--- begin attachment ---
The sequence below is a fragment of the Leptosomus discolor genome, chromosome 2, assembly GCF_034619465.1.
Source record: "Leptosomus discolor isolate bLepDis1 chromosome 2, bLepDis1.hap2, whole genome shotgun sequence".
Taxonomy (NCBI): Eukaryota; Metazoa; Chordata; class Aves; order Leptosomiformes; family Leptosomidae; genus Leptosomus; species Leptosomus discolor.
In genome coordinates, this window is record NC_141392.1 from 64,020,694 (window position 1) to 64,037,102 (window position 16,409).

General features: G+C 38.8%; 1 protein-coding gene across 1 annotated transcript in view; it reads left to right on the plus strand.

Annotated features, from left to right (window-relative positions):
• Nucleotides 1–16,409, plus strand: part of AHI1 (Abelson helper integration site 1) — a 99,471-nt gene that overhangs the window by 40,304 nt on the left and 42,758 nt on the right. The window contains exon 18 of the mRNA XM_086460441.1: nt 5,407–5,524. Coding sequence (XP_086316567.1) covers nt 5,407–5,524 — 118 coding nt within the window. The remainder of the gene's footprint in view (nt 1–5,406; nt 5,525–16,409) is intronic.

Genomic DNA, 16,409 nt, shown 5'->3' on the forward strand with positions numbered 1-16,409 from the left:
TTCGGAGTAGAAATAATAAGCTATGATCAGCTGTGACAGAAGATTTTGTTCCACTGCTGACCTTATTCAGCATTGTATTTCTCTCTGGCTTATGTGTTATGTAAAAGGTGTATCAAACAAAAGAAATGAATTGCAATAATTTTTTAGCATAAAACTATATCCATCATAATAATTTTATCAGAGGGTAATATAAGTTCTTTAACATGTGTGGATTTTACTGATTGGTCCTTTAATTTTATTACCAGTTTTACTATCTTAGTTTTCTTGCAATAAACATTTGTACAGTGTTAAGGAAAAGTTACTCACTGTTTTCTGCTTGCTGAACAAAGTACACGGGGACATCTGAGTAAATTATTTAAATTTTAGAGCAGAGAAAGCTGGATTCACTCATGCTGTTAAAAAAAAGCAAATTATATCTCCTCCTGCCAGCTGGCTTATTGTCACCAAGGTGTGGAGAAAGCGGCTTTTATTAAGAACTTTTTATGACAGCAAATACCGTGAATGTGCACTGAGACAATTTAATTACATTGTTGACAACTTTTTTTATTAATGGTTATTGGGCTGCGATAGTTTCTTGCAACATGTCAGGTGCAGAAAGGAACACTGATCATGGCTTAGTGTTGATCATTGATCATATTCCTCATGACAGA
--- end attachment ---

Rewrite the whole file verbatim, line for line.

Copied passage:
The sequence below is a fragment of the Leptosomus discolor genome, chromosome 2, assembly GCF_034619465.1.
Source record: "Leptosomus discolor isolate bLepDis1 chromosome 2, bLepDis1.hap2, whole genome shotgun sequence".
Taxonomy (NCBI): Eukaryota; Metazoa; Chordata; class Aves; order Leptosomiformes; family Leptosomidae; genus Leptosomus; species Leptosomus discolor.
In genome coordinates, this window is record NC_141392.1 from 64,020,694 (window position 1) to 64,037,102 (window position 16,409).

General features: G+C 38.8%; 1 protein-coding gene across 1 annotated transcript in view; it reads left to right on the plus strand.

Annotated features, from left to right (window-relative positions):
• Nucleotides 1–16,409, plus strand: part of AHI1 (Abelson helper integration site 1) — a 99,471-nt gene that overhangs the window by 40,304 nt on the left and 42,758 nt on the right. The window contains exon 18 of the mRNA XM_086460441.1: nt 5,407–5,524. Coding sequence (XP_086316567.1) covers nt 5,407–5,524 — 118 coding nt within the window. The remainder of the gene's footprint in view (nt 1–5,406; nt 5,525–16,409) is intronic.

Genomic DNA, 16,409 nt, shown 5'->3' on the forward strand with positions numbered 1-16,409 from the left:
TTCGGAGTAGAAATAATAAGCTATGATCAGCTGTGACAGAAGATTTTGTTCCACTGCTGACCTTATTCAGCATTGTATTTCTCTCTGGCTTATGTGTTATGTAAAAGGTGTATCAAACAAAAGAAATGAATTGCAATAATTTTTTAGCATAAAACTATATCCATCATAATAATTTTATCAGAGGGTAATATAAGTTCTTTAACATGTGTGGATTTTACTGATTGGTCCTTTAATTTTATTACCAGTTTTACTATCTTAGTTTTCTTGCAATAAACATTTGTACAGTGTTAAGGAAAAGTTACTCACTGTTTTCTGCTTGCTGAACAAAGTACACGGGGACATCTGAGTAAATTATTTAAATTTTAGAGCAGAGAAAGCTGGATTCACTCATGCTGTTAAAAAAAAGCAAATTATATCTCCTCCTGCCAGCTGGCTTATTGTCACCAAGGTGTGGAGAAAGCGGCTTTTATTAAGAACTTTTTATGACAGCAAATACCGTGAATGTGCACTGAGACAATTTAATTACATTGTTGACAACTTTTTTTATTAATGGTTATTGGGCTGCGATAGTTTCTTGCAACATGTCAGGTGCAGAAAGGAACACTGATCATGGCTTAGTGTTGATCATTGATCATATTCCTCATGACAGA